In mathematics, the Vitali–Hahn–Saks theorem, introduced by Vitali (1907), Hahn (1922), and Saks (1933), states that given μn for each integer n >0, a countably additive function defined on a fixed sigma-algebra Σ, with values in a given Banach space B, such that
exists for every set X in Σ, then μ is also countably additive. In other words, the limit of a sequence of vector measures is a vector measure.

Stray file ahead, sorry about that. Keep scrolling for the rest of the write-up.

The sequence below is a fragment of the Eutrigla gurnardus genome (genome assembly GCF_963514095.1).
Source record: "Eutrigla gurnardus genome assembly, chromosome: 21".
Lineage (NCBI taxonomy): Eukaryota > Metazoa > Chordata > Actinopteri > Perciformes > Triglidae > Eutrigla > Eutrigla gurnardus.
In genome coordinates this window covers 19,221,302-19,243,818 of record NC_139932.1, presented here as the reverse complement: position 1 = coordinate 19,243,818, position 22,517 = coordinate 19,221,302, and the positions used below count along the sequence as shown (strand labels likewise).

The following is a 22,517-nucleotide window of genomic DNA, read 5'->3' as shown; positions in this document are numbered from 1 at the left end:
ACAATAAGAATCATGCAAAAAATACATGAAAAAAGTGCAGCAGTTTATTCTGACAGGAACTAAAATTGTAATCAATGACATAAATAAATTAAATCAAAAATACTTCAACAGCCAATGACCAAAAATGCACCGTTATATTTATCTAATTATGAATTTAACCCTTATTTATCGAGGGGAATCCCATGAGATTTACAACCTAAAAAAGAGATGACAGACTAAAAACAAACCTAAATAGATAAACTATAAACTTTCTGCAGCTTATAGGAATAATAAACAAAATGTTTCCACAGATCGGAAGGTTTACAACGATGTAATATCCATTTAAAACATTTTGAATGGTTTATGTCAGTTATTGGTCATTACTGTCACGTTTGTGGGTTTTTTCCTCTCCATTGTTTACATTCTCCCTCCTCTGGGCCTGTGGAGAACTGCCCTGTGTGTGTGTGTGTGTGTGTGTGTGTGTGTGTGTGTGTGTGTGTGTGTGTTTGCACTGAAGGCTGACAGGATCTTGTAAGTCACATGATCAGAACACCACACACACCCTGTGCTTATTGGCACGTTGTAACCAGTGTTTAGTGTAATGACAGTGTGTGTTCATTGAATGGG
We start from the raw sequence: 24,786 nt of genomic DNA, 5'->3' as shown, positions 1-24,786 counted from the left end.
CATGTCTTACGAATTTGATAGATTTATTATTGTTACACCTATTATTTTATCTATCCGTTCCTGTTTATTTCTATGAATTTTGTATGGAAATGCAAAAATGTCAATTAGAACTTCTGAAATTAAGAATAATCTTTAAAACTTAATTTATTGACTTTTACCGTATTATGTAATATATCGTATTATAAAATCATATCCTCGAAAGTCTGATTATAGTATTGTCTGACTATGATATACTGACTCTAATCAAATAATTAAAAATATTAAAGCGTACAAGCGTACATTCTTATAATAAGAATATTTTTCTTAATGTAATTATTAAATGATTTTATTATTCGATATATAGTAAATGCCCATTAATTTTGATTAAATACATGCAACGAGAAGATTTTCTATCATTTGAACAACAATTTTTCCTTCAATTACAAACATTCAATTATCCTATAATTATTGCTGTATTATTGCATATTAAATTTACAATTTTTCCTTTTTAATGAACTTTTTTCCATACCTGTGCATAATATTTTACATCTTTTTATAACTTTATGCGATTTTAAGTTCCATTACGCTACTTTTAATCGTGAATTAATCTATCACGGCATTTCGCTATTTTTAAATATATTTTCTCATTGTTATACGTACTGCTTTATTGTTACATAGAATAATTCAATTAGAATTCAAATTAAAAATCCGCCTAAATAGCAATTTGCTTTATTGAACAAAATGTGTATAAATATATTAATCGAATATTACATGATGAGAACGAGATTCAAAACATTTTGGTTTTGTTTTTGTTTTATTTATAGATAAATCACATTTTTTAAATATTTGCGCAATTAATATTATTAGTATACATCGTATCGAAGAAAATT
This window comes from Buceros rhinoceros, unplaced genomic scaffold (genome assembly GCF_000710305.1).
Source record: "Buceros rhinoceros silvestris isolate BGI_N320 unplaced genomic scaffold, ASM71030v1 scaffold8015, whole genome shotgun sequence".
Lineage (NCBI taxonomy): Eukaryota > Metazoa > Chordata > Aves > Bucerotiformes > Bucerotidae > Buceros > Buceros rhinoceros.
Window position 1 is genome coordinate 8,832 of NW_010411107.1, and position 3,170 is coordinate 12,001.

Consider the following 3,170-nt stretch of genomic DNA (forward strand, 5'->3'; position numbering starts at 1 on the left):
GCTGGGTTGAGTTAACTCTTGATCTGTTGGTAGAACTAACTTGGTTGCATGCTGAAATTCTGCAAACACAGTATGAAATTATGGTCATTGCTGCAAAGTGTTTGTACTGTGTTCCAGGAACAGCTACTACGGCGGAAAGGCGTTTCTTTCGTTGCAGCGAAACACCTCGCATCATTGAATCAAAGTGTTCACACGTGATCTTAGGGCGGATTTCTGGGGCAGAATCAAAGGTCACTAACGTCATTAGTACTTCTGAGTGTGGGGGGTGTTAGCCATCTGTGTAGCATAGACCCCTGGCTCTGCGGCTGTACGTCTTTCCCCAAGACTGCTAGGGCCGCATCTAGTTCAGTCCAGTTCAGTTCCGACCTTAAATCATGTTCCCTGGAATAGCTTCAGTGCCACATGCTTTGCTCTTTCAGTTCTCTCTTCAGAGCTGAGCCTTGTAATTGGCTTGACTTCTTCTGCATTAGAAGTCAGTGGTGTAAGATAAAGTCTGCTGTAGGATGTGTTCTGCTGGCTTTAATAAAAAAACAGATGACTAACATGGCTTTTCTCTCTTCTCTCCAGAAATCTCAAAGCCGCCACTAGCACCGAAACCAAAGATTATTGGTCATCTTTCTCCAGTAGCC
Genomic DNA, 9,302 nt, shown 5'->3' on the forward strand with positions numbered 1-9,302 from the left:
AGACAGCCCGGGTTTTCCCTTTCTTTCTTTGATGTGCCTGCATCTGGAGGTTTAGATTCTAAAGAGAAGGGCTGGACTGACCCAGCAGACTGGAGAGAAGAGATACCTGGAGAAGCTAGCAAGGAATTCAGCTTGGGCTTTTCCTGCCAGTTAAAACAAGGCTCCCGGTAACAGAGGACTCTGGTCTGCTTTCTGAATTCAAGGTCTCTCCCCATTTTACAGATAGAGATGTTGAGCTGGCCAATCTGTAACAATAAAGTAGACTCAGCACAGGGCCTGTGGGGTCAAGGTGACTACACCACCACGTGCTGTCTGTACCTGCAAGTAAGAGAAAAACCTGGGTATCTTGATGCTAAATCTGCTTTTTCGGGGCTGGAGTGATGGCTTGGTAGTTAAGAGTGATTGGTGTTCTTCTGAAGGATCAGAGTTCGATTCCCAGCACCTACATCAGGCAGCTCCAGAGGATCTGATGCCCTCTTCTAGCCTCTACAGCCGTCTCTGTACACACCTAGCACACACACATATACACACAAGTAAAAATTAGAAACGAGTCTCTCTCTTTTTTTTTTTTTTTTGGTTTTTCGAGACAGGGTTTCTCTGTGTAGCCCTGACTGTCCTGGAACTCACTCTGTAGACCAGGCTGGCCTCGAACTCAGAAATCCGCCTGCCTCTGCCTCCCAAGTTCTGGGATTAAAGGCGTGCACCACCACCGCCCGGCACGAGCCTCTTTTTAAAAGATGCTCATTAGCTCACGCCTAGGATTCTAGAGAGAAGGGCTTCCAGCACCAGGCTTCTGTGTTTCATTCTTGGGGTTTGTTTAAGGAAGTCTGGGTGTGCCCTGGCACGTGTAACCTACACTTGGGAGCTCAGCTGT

- Hahn, H. (1922), "Über Folgen linearer Operationen", Monatsh. Math. (in German), 32: 3–88, doi:10.1007/bf01696876
- Saks, Stanislaw (1933), "Addition to the Note on Some Functionals", Transactions of the American Mathematical Society, 35 (4): 965–970, doi:10.2307/1989603, JSTOR 1989603
- Vitali, G. (1907), "Sull' integrazione per serie", Rendiconti del Circolo Matematico di Palermo (in Italian), 23: 137–155, doi:10.1007/BF03013514